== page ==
decision-making skills

decision-making skills

Post by Chris Crad » Wed, 08 Mar 1995 12:37:30


Quote:
> I've been coaching volleyball for several years, and had the
> fortune of working with some of the greatest volleyball minds
> around.  Having the opportunity to watch other teams, it perplexes
> me that coaches don't teach decision-making during their
> practices.  Players will hit a thousand balls, technically
> correct, but when they get continually stuffed during a match, the
> coaches are frustrated (infuriated?) with them, even though the
> hitters will be hitting just as they practiced.  Similarly,
> setters may set correctly in a technical sense during a match, yet
> continually make ill-advised sets (e.g. to a hitter up against 2
> and 3 person block).
> I'd like to get some discussion going on this topic.  Why do
> coaches persist in pre***ly working on technical skills.  Why
> is there such little emphasis on decision-making in practices?  In
> my opinion, coaches should spend roughly half of practice time
> working on decision-making skills.  Or at least, if it isn't
> emphasized in practice, coaches shouldn't demand that players
> always make the right decisions during match-play.  I think that
> this applies to all ages, including at the beginner level.
> Please comment on this topic.

As a coach of a low-medium level girl's high school team, I know I
have not worked much on decision-making and I think, at least at
this level, I have a good reason.  With my team, I think it is much
more important to improve their technical mastery of skills to the
detriment of almost everything else.  If they learn to hit a ball
well, by doing it in practices and matches, they have a good chance
to gain insight into the decision-making process.  However, the
decision-making skills are meaningless if they don;t have the
technical (hitting, passing, etc.) skills to execute what they want
to do.  Furthermore, at this level, it's more a matter of team's
stopping themselves (i.e., a well-hit ball that is in is very
effective, becuase a lot of players hit out or into the net, and
there isn't that big of a block anyway), instead of running into
things the other team does to stop them.  I certainly talk strategy
with my team, going over what type of offense and defense another
team runs and how to defend and attack against them, but with the
amount of time we have, I think I'm much better off using that time
to improve skills, figuring that good skills will be enough.  At
higher levels, I see your point, but I don't think it'd be effective
at this level.  I completely agreed, however, that coaches should
not expect players to make correct decisions all the time.  I just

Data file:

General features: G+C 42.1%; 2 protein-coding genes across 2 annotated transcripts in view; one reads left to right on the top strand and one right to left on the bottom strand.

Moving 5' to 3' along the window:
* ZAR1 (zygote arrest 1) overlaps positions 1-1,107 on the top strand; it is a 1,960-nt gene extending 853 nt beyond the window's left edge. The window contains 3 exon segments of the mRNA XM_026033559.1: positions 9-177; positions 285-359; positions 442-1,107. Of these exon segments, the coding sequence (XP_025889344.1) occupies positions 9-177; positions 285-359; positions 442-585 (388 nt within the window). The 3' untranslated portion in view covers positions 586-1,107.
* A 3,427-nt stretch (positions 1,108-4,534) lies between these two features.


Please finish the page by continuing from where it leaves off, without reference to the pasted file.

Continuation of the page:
want my kids to give everything their best shot: sometimes it'll
work, sometimes it won't.  I realize, and I tell them, there are a
lot of other things out there, but I have decided to teach other
things first, and if something I didn't teach them about goes wrong,
it's obviously my fault, not theirs.
 
 
 

decision-making skills

Post by JamesASt » Sun, 12 Mar 1995 16:12:27

IMHO - The decision making part of executing a hit or set depends
on having the technical skill to look at what your up against.  My setter,

if he's not scrambling, looks at the defense at part of his setting
motion.
In clinics I've been to, a glance at the defense is part of the process of
both hitting and setting.  To hit around, through, over ... a block, I
simply need to keep the ball in front of me and seeing the block,
sub-conciously
changes my hit.  

 
 
 

decision-making skills

Post by Katsuhisa Dan O » Tue, 14 Mar 1995 13:51:06

: As a coach of a low-medium level girl's high school team, I know I
: have not worked much on decision-making and I think, at least at
: this level, I have a good reason.  With my team, I think it is much
: more important to improve their technical mastery of skills to the
: detriment of almost everything else.  If they learn to hit a ball
: well, by doing it in practices and matches, they have a good chance
: to gain insight into the decision-making process.  However, the
: decision-making skills are meaningless if they don;t have the
: technical (hitting, passing, etc.) skills to execute what they want
: to do.  Furthermore, at this level, it's more a matter of team's
: stopping themselves (i.e., a well-hit ball that is in is very
: effective, becuase a lot of players hit out or into the net, and
: there isn't that big of a block anyway), instead of running into
: things the other team does to stop them.  I certainly talk strategy
: with my team, going over what type of offense and defense another
: team runs and how to defend and attack against them, but with the
: amount of time we have, I think I'm much better off using that time
: to improve skills, figuring that good skills will be enough.  At
: higher levels, I see your point, but I don't think it'd be effective
: at this level.  I completely agreed, however, that coaches should
: not expect players to make correct decisions all the time.  I just